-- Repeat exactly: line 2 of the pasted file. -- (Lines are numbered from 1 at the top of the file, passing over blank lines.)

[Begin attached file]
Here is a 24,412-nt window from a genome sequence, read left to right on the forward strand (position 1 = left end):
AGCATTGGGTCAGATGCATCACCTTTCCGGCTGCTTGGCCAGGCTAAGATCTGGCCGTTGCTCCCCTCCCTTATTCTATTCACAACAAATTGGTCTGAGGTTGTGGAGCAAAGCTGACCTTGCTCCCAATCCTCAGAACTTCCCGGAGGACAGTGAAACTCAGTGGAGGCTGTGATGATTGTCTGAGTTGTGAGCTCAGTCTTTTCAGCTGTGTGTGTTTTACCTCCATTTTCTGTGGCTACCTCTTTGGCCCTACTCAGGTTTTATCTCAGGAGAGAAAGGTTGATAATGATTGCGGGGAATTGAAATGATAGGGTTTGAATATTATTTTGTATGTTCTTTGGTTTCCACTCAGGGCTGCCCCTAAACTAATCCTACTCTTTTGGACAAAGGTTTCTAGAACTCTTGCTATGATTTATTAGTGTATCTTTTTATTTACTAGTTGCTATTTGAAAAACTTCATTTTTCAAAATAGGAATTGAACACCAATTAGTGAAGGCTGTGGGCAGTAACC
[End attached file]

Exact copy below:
AGCATTGGGTCAGATGCATCACCTTTCCGGCTGCTTGGCCAGGCTAAGATCTGGCCGTTGCTCCCCTCCCTTATTCTATTCACAACAAATTGGTCTGAGGTTGTGGAGCAAAGCTGACCTTGCTCCCAATCCTCAGAACTTCCCGGAGGACAGTGAAACTCAGTGGAGGCTGTGATGATTGTCTGAGTTGTGAGCTCAGTCTTTTCAGCTGTGTGTGTTTTACCTCCATTTTCTGTGGCTACCTCTTTGGCCCTACTCAGGTTTTATCTCAGGAGAGAAAGGTTGATAATGATTGCGGGGAATTGAAATGATAGGGTTTGAATATTATTTTGTATGTTCTTTGGTTTCCACTCAGGGCTGCCCCTAAACTAATCCTACTCTTTTGGACAAAGGTTTCTAGAACTCTTGCTATGATTTATTAGTGTATCTTTTTATTTACTAGTTGCTATTTGAAAAACTTCATTTTTCAAAATAGGAATTGAACACCAATTAGTGAAGGCTGTGGGCAGTAACC